In the standard representation of the periodic table, we find below two separated rows of elements. Their chemistry and electronic configuration belong to a group three element, so what these two separated rows really mean is that in this representation of the table they are all located on top lanthanum and actinium, three-dimensionally building a tower towards the viewer. From an electronic point of view, this is because the d-orbital configuration is shared with group 3 elements, but f-orbitals are being filled.
As we have just said, there are two series of metals: according to what IUPAC recommends, the lanthanoids (the 14 elements that follow lanthanum in the periodic table) and the actinoids (the 14 elements following actinium). The lanthanoids and actinoids are collectively known as the inner transition metals, while scandium, yttrium, lanthanum and the lanthanoids are together called the rare earth metals. Although lanthanum and actinium are strictly group 3 metals, the chemical similarity of lanthanum to the elements from cerium to lutetium, and of actinium from thorium to lawrencium, means that lanthanum is commonly classified with the lanthanoids and actinium with the actinoids.
The lanthanoids resemble each other much more closely than do the members of a row of d-block metals, but the chemistry of the actinoids is more complicated.
Actinoids are the heaviest chemical elements with practical relevance. Among them, only thorium and uranium can be found in nature in substantial quantities while natural plutonium has been detected in trace amounts. In uranium ores the radioactive decay of uranium produces transient amounts of actinium and protactinium, while in transmutation reactions isotopes of neptunium, americium, curium, berkelium, and californium can also be formed.1 actinoids heavier than californium are purely synthetic elements, which are made from neutron bombardment of lighter elements.
Along with thorium and uranium, the transuranium elements, neptunium, plutonium, americium, and curium, have important applications and are synthesized in appreciable quantities in nuclear reactors. The other actinoids are mostly used only for research, and the required quantities are produced either in nuclear reactors or in particle accelerators. Neptunium and curium are also significant in nuclear fuel cycles such that their chemical properties need to be understood.
Actinoids most frequently occur as solid oxides, which are the best characterized among actinoid compounds but with significant gaps in understanding of their properties. While solid actinoid oxides, particularly those of thorium, uranium, and plutonium, are relatively well characterized, considerably less information is available on the gas-phase properties of actinoid oxides. The main reasons for this knowledge gap are the large costs and special experimental setups required, such as for high evaporation temperature or laser ablation sources, and the extreme safety conditions necessary to handle radioactive materials, which is a particularly problematic consideration for the actinoids other than thorium and uranium. In addition, experiments are often complicated by the complex vapor compositions and several accessible oxidation states of the actinoids, as well as by a very high reactivity of atomic actinoids with oxygen and moisture.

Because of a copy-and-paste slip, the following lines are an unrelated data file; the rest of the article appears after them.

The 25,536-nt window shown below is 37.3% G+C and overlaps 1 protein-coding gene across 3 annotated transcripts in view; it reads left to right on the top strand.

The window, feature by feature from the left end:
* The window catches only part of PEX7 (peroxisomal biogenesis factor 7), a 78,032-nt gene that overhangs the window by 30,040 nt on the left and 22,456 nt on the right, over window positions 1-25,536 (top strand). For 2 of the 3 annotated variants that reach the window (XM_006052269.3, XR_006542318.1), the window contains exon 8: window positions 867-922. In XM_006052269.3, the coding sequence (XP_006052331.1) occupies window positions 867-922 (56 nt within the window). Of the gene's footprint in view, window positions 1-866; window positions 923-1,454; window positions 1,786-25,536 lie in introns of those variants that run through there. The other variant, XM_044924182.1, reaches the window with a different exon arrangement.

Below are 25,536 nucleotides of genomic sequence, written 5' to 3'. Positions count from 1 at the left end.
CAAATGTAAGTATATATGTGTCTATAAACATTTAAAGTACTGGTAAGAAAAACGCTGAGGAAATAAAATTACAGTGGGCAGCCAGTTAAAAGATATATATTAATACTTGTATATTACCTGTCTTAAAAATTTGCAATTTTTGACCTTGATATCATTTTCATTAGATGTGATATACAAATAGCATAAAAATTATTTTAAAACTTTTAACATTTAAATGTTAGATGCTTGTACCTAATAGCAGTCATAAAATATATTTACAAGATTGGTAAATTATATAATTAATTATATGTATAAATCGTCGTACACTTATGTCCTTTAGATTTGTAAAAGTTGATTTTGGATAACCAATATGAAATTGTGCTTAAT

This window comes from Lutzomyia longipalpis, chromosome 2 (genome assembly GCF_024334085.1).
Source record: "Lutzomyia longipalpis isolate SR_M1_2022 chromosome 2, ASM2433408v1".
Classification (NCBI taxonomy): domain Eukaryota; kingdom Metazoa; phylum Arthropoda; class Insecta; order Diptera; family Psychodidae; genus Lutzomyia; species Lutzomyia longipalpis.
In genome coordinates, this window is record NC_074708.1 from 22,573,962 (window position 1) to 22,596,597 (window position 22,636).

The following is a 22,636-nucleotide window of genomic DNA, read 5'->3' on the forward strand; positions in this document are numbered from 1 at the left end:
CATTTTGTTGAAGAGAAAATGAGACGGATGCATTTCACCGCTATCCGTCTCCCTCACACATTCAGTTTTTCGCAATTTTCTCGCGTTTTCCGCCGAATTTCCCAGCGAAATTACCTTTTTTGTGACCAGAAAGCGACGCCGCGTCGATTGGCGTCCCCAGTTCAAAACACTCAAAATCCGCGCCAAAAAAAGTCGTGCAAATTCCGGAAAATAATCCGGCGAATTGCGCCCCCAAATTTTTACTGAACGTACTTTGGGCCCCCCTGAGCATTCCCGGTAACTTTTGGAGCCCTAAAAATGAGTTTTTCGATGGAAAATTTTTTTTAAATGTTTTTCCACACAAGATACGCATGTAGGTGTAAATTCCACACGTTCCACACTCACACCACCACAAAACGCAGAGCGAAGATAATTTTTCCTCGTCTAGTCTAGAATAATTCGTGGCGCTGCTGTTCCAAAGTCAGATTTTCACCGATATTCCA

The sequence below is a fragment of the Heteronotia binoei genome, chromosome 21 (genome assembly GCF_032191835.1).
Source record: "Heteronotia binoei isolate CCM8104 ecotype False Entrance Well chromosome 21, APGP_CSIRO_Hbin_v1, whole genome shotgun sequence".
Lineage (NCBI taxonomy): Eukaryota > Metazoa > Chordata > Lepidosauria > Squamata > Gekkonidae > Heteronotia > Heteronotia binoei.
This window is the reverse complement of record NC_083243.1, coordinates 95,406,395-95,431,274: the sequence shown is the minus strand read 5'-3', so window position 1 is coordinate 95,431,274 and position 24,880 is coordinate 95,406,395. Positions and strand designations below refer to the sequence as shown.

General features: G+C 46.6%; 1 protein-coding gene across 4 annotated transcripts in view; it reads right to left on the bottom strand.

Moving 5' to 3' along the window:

Computational modeling is particularly useful for systems that are not easy to study experimentally, as is the case for most of the actinoids. Quantum chemistry can model molecular properties and transformations, and, in combination with experiment, it can lead to an improved understanding of species containing actinoids. The recent development of theories able to treat systems with a high density of electronic states arising from degeneracy, or near degeneracy, of orbitals, and also with relativistic effects, has led to a rapid increase in the application and advancement of theoretical studies of actinoids. As a result, a substantial amount of theoretical information is available for actinoid oxides, the most ubiquitous and important category of actinoid species.
But all these information available is not of the same quality nor have the same relevance. This is why a group of top actinoid scholars, that includes Ivan Infante from the Kimika Facultatea (UPV/EHU) and DIPC, has teamed up to study1 all the literature regarding molecular actinoid oxides in order to sort it out and establish the trends for several calculated molecular properties assessed by comparison with experimental data results.
The researchers, as it may be expected, find that there are a lot of experimental results lacking. But most interestingly they warn about considering results from state-of-the-art multireference calculations as superior for predicting all properties of actinoid compounds; in some cases more standard density functional theory approaches are way better.
The authors stress the important role of advanced quantum chemical calculations in actinoid research. They are very helpful in both interpreting complex experimental results and for predicting molecular data not available from experiments. The progress in computational science will hopefully soon be able to provide more accurate data and the study of larger molecules at adequate theoretical levels, whereas new experimental studies planned on the less common and highly radioactive early actinoids will provide a broader basis for benchmarking computations.
Author: César Tomé López is a science writer and the editor of Mapping Ignorance.